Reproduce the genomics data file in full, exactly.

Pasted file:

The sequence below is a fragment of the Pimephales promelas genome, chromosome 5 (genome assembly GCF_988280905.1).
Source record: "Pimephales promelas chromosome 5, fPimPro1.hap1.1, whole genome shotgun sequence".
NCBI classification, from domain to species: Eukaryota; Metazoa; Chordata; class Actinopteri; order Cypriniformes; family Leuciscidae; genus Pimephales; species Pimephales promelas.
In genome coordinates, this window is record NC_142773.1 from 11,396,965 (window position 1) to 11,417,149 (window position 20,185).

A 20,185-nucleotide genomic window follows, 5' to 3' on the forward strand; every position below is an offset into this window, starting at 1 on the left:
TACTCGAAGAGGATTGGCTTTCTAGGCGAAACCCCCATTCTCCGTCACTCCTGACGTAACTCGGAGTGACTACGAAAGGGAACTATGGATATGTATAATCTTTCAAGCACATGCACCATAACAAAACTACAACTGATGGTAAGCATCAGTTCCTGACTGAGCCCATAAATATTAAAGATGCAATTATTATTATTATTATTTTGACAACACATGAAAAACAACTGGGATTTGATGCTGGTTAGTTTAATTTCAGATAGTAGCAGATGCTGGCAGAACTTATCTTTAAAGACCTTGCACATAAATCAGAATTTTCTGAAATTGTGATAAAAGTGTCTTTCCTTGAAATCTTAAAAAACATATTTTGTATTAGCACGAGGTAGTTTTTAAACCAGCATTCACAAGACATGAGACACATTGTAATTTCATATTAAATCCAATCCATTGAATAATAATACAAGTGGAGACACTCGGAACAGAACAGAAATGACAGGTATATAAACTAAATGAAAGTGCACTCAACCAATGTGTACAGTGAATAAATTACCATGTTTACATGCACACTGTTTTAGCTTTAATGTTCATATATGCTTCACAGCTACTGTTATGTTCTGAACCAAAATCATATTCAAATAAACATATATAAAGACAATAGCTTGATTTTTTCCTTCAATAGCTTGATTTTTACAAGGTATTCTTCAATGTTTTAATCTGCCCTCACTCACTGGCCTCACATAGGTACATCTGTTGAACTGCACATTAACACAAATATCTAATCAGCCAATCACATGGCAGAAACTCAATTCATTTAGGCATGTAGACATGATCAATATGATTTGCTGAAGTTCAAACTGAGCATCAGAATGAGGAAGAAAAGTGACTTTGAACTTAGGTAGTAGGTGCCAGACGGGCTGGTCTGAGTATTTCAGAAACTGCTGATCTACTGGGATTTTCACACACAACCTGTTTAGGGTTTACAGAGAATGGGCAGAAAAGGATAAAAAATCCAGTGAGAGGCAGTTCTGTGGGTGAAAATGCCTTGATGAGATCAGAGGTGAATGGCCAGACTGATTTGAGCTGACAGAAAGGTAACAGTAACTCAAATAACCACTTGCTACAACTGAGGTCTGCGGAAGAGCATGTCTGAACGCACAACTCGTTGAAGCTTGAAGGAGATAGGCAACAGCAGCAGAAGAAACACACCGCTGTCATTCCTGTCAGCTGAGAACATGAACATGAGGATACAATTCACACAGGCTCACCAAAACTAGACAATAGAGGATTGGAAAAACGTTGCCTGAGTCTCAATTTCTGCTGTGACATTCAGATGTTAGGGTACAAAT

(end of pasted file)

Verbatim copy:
The sequence below is a fragment of the Pimephales promelas genome, chromosome 5 (genome assembly GCF_988280905.1).
Source record: "Pimephales promelas chromosome 5, fPimPro1.hap1.1, whole genome shotgun sequence".
NCBI classification, from domain to species: Eukaryota; Metazoa; Chordata; class Actinopteri; order Cypriniformes; family Leuciscidae; genus Pimephales; species Pimephales promelas.
In genome coordinates, this window is record NC_142773.1 from 11,396,965 (window position 1) to 11,417,149 (window position 20,185).

A 20,185-nucleotide genomic window follows, 5' to 3' on the forward strand; every position below is an offset into this window, starting at 1 on the left:
TACTCGAAGAGGATTGGCTTTCTAGGCGAAACCCCCATTCTCCGTCACTCCTGACGTAACTCGGAGTGACTACGAAAGGGAACTATGGATATGTATAATCTTTCAAGCACATGCACCATAACAAAACTACAACTGATGGTAAGCATCAGTTCCTGACTGAGCCCATAAATATTAAAGATGCAATTATTATTATTATTATTTTGACAACACATGAAAAACAACTGGGATTTGATGCTGGTTAGTTTAATTTCAGATAGTAGCAGATGCTGGCAGAACTTATCTTTAAAGACCTTGCACATAAATCAGAATTTTCTGAAATTGTGATAAAAGTGTCTTTCCTTGAAATCTTAAAAAACATATTTTGTATTAGCACGAGGTAGTTTTTAAACCAGCATTCACAAGACATGAGACACATTGTAATTTCATATTAAATCCAATCCATTGAATAATAATACAAGTGGAGACACTCGGAACAGAACAGAAATGACAGGTATATAAACTAAATGAAAGTGCACTCAACCAATGTGTACAGTGAATAAATTACCATGTTTACATGCACACTGTTTTAGCTTTAATGTTCATATATGCTTCACAGCTACTGTTATGTTCTGAACCAAAATCATATTCAAATAAACATATATAAAGACAATAGCTTGATTTTTTCCTTCAATAGCTTGATTTTTACAAGGTATTCTTCAATGTTTTAATCTGCCCTCACTCACTGGCCTCACATAGGTACATCTGTTGAACTGCACATTAACACAAATATCTAATCAGCCAATCACATGGCAGAAACTCAATTCATTTAGGCATGTAGACATGATCAATATGATTTGCTGAAGTTCAAACTGAGCATCAGAATGAGGAAGAAAAGTGACTTTGAACTTAGGTAGTAGGTGCCAGACGGGCTGGTCTGAGTATTTCAGAAACTGCTGATCTACTGGGATTTTCACACACAACCTGTTTAGGGTTTACAGAGAATGGGCAGAAAAGGATAAAAAATCCAGTGAGAGGCAGTTCTGTGGGTGAAAATGCCTTGATGAGATCAGAGGTGAATGGCCAGACTGATTTGAGCTGACAGAAAGGTAACAGTAACTCAAATAACCACTTGCTACAACTGAGGTCTGCGGAAGAGCATGTCTGAACGCACAACTCGTTGAAGCTTGAAGGAGATAGGCAACAGCAGCAGAAGAAACACACCGCTGTCATTCCTGTCAGCTGAGAACATGAACATGAGGATACAATTCACACAGGCTCACCAAAACTAGACAATAGAGGATTGGAAAAACGTTGCCTGAGTCTCAATTTCTGCTGTGACATTCAGATGTTAGGGTACAAAT